Joan Marcus
Marc Snetiker
October 27, 2015 AT 12:00 PM EDT

Sylvia

type
Movie
Current Status
In Season
mpaa
R
runtime
110 minutes
Wide Release Date
10/17/03
performer
Daniel Craig, Gwyneth Paltrow, Amira Casar
director
Christine Jeffs
distributor
Focus Features
author
John Brownlow
genre
Drama

We gave it an B

Genre: Play; Starring: Annaleigh Ashford, Matthew Broderick, Julie White; Director: Daniel Sullivan; Author: A.R. Gurney; Opening Date: Oct. 27, 2015

It’s easy to grump your way through Sylvia, A.R. Gurney’s 1995 comedy about a man, his wife, and the new dog that threatens to divide them. But just as quickly as a puppy can forget its mission du jour (be it bone or ball), so can a cynical audience member dither between delight and dismay at a 125-minute play about a man’s mutt-borne midlife-crisis. Eventually, the dog wears you down.

In Sylvia’s first romp on Broadway, the titular hound is played by Annaleigh Ashford, exercising the same spastic motions and wandering intonations of speech she memorably exhibited in her Tony-winning turn last year in You Can’t Take It With You. Ashford is no one-trick canine, but those now-signature performance quirks (which she also displayed in Kinky Boots) lend themselves to the spontaneous, indecisive, and rambling nature of Sylvia, whom Ashford plays with thoughtfulness and teenage vacuity somewhere between Snoopy and Kesha. With director Daniel Sullivan’s license, Ashford is spry and spasmodic in channeling the animal’s feral energy. Eventually, the physical half of the big “joke” — that is, human playing dog in earnest — wears thin, but Ashford rescues herself from her own plateaus with bursts of sudden enthusiasm (Sylvia’s listless barks of “Hey, hey, hey!” are a frequent highlight). At the same time, remember that this is a role that draws its biggest audience laugh from Ashford dragging her backside across the floor. Therein defines your enjoyment of Sylvia.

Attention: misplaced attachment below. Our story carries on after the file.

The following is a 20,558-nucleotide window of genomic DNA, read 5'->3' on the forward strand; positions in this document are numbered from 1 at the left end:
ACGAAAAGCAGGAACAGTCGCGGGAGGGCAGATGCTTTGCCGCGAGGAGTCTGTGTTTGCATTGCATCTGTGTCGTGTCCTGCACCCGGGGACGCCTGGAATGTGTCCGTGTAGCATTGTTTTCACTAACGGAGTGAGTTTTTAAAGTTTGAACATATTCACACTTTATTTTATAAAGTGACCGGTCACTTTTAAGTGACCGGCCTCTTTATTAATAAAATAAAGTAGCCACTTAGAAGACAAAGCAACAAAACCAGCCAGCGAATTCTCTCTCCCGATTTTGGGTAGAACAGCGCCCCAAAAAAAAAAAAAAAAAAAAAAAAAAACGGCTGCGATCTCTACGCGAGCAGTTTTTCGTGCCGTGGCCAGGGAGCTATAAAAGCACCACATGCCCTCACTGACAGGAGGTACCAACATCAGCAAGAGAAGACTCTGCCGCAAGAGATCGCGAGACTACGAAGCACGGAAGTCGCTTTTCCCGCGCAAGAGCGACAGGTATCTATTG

Matthew Broderick, playing a man in midlife crisis who focuses his aimlessness on his new stray, is strangely perfect for Greg — although that may not be a winning endorsement. Broderick gives the same pathos-less performance he’s been offering since 2012’s Nice Work If You Can Get It, a sleepy stroll that fits with Greg’s stubborn, oblivious, and altogether aggravating lack of awareness. (Wholly unrelated but worth a trivial mention here: Broderick’s wife, Sarah Jessica Parker, originated the role of Sylvia Off Broadway.) Julie White, as Kate, Greg’s empty-nester wife eager to begin a dogless next chapter, is in expectedly fine form, overcoming the role’s negativity to wring comedy from its limiting material. Kate is the antagonism between man and dog, but White easily has you rooting for her to kick the title character to the curb.

The surprise standout here is the indispensible Robert Sella, playing multiple pivotal roles informing Greg and Kate in their strained marriage. Sella doesn’t steal each scene — to wit, how can one steal what one owns? He is a kinetic ball of comic motion, and his nonstop birr is make-or-break for the entire production. Fortunately, the verdict rests with the former. Even to the most pessimistic, Sylvia is innocuous and zippy, surprisingly foul-mouthed, and perhaps the very definition of disarmingly funny (with a literal last-minute ending that offers one final attempt to convert the cranky with a key set of puppy-dog eyes). B

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